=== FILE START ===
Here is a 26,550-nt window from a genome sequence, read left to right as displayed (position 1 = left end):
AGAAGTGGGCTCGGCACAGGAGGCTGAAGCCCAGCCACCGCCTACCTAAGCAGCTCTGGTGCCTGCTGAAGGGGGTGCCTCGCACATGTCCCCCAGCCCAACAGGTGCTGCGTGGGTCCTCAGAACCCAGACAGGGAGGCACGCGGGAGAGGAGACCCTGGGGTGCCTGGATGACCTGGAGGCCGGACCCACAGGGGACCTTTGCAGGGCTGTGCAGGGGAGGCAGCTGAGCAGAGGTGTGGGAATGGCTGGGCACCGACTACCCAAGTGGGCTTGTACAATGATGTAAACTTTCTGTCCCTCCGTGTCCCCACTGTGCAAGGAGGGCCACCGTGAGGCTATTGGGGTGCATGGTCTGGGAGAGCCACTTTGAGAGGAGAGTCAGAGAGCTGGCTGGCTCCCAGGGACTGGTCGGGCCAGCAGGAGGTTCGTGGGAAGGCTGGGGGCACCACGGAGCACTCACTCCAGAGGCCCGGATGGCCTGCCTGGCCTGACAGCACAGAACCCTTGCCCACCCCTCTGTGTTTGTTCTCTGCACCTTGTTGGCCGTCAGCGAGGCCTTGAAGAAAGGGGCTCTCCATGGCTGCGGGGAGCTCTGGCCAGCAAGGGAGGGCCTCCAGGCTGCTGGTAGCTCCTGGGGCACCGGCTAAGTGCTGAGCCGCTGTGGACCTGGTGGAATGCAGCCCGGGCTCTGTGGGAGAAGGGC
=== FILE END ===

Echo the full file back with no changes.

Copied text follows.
Here is a 26,550-nt window from a genome sequence, read left to right as displayed (position 1 = left end):
AGAAGTGGGCTCGGCACAGGAGGCTGAAGCCCAGCCACCGCCTACCTAAGCAGCTCTGGTGCCTGCTGAAGGGGGTGCCTCGCACATGTCCCCCAGCCCAACAGGTGCTGCGTGGGTCCTCAGAACCCAGACAGGGAGGCACGCGGGAGAGGAGACCCTGGGGTGCCTGGATGACCTGGAGGCCGGACCCACAGGGGACCTTTGCAGGGCTGTGCAGGGGAGGCAGCTGAGCAGAGGTGTGGGAATGGCTGGGCACCGACTACCCAAGTGGGCTTGTACAATGATGTAAACTTTCTGTCCCTCCGTGTCCCCACTGTGCAAGGAGGGCCACCGTGAGGCTATTGGGGTGCATGGTCTGGGAGAGCCACTTTGAGAGGAGAGTCAGAGAGCTGGCTGGCTCCCAGGGACTGGTCGGGCCAGCAGGAGGTTCGTGGGAAGGCTGGGGGCACCACGGAGCACTCACTCCAGAGGCCCGGATGGCCTGCCTGGCCTGACAGCACAGAACCCTTGCCCACCCCTCTGTGTTTGTTCTCTGCACCTTGTTGGCCGTCAGCGAGGCCTTGAAGAAAGGGGCTCTCCATGGCTGCGGGGAGCTCTGGCCAGCAAGGGAGGGCCTCCAGGCTGCTGGTAGCTCCTGGGGCACCGGCTAAGTGCTGAGCCGCTGTGGACCTGGTGGAATGCAGCCCGGGCTCTGTGGGAGAAGGGC